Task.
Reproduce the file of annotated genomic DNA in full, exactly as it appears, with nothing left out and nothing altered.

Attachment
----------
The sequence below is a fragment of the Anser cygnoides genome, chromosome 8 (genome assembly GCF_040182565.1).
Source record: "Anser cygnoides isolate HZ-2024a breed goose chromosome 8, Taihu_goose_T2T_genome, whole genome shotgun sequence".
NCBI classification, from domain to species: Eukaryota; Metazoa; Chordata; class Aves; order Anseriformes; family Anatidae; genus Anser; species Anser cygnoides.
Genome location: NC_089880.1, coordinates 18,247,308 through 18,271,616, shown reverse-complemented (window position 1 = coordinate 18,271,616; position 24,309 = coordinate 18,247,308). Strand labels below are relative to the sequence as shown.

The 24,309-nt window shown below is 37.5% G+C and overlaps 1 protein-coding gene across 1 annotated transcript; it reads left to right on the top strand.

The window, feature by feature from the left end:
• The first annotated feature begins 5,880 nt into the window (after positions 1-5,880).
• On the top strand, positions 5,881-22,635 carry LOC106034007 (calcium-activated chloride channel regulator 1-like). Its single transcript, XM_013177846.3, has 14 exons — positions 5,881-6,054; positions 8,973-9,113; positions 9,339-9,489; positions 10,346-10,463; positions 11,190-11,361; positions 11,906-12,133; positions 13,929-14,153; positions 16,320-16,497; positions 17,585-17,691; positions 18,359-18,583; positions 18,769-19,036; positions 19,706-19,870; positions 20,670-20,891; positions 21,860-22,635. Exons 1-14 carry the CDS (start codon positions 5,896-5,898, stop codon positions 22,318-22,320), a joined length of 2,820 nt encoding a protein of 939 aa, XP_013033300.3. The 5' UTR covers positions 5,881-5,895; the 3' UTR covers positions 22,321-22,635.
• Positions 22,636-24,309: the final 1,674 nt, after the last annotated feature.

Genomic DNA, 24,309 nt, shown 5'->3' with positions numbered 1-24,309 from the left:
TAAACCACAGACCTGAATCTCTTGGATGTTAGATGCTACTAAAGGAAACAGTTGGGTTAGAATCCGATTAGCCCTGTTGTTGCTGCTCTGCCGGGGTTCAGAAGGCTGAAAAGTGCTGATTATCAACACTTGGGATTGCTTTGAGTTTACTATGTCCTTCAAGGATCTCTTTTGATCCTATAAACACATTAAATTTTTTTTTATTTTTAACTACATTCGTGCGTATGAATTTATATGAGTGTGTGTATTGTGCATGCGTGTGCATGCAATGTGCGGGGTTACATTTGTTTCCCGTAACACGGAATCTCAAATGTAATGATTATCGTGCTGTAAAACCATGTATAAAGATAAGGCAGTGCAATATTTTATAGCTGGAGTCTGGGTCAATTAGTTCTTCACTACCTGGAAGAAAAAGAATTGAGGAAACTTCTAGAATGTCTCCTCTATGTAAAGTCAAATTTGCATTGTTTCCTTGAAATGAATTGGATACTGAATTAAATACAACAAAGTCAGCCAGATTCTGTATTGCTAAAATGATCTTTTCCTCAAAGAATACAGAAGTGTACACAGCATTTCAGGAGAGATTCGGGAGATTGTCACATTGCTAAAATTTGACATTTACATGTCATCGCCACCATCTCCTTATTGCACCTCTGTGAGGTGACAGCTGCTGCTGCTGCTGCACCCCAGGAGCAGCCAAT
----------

The sequence below is a fragment of the Anser cygnoides genome, chromosome 8 (genome assembly GCF_040182565.1).
Source record: "Anser cygnoides isolate HZ-2024a breed goose chromosome 8, Taihu_goose_T2T_genome, whole genome shotgun sequence".
NCBI classification, from domain to species: Eukaryota; Metazoa; Chordata; class Aves; order Anseriformes; family Anatidae; genus Anser; species Anser cygnoides.
Genome location: NC_089880.1, coordinates 18,247,308 through 18,271,616, shown reverse-complemented (window position 1 = coordinate 18,271,616; position 24,309 = coordinate 18,247,308). Strand labels below are relative to the sequence as shown.

The 24,309-nt window shown below is 37.5% G+C and overlaps 1 protein-coding gene across 1 annotated transcript; it reads left to right on the top strand.

The window, feature by feature from the left end:
• The first annotated feature begins 5,880 nt into the window (after positions 1-5,880).
• On the top strand, positions 5,881-22,635 carry LOC106034007 (calcium-activated chloride channel regulator 1-like). Its single transcript, XM_013177846.3, has 14 exons — positions 5,881-6,054; positions 8,973-9,113; positions 9,339-9,489; positions 10,346-10,463; positions 11,190-11,361; positions 11,906-12,133; positions 13,929-14,153; positions 16,320-16,497; positions 17,585-17,691; positions 18,359-18,583; positions 18,769-19,036; positions 19,706-19,870; positions 20,670-20,891; positions 21,860-22,635. Exons 1-14 carry the CDS (start codon positions 5,896-5,898, stop codon positions 22,318-22,320), a joined length of 2,820 nt encoding a protein of 939 aa, XP_013033300.3. The 5' UTR covers positions 5,881-5,895; the 3' UTR covers positions 22,321-22,635.
• Positions 22,636-24,309: the final 1,674 nt, after the last annotated feature.

Genomic DNA, 24,309 nt, shown 5'->3' with positions numbered 1-24,309 from the left:
TAAACCACAGACCTGAATCTCTTGGATGTTAGATGCTACTAAAGGAAACAGTTGGGTTAGAATCCGATTAGCCCTGTTGTTGCTGCTCTGCCGGGGTTCAGAAGGCTGAAAAGTGCTGATTATCAACACTTGGGATTGCTTTGAGTTTACTATGTCCTTCAAGGATCTCTTTTGATCCTATAAACACATTAAATTTTTTTTTATTTTTAACTACATTCGTGCGTATGAATTTATATGAGTGTGTGTATTGTGCATGCGTGTGCATGCAATGTGCGGGGTTACATTTGTTTCCCGTAACACGGAATCTCAAATGTAATGATTATCGTGCTGTAAAACCATGTATAAAGATAAGGCAGTGCAATATTTTATAGCTGGAGTCTGGGTCAATTAGTTCTTCACTACCTGGAAGAAAAAGAATTGAGGAAACTTCTAGAATGTCTCCTCTATGTAAAGTCAAATTTGCATTGTTTCCTTGAAATGAATTGGATACTGAATTAAATACAACAAAGTCAGCCAGATTCTGTATTGCTAAAATGATCTTTTCCTCAAAGAATACAGAAGTGTACACAGCATTTCAGGAGAGATTCGGGAGATTGTCACATTGCTAAAATTTGACATTTACATGTCATCGCCACCATCTCCTTATTGCACCTCTGTGAGGTGACAGCTGCTGCTGCTGCTGCACCCCAGGAGCAGCCAAT